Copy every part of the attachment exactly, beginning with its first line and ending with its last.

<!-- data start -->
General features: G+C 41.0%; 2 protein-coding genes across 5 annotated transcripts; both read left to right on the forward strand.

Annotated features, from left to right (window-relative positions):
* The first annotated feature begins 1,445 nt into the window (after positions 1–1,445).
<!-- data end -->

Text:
General features: G+C 41.0%; 2 protein-coding genes across 5 annotated transcripts; both read left to right on the forward strand.

Annotated features, from left to right (window-relative positions):
* The first annotated feature begins 1,445 nt into the window (after positions 1–1,445).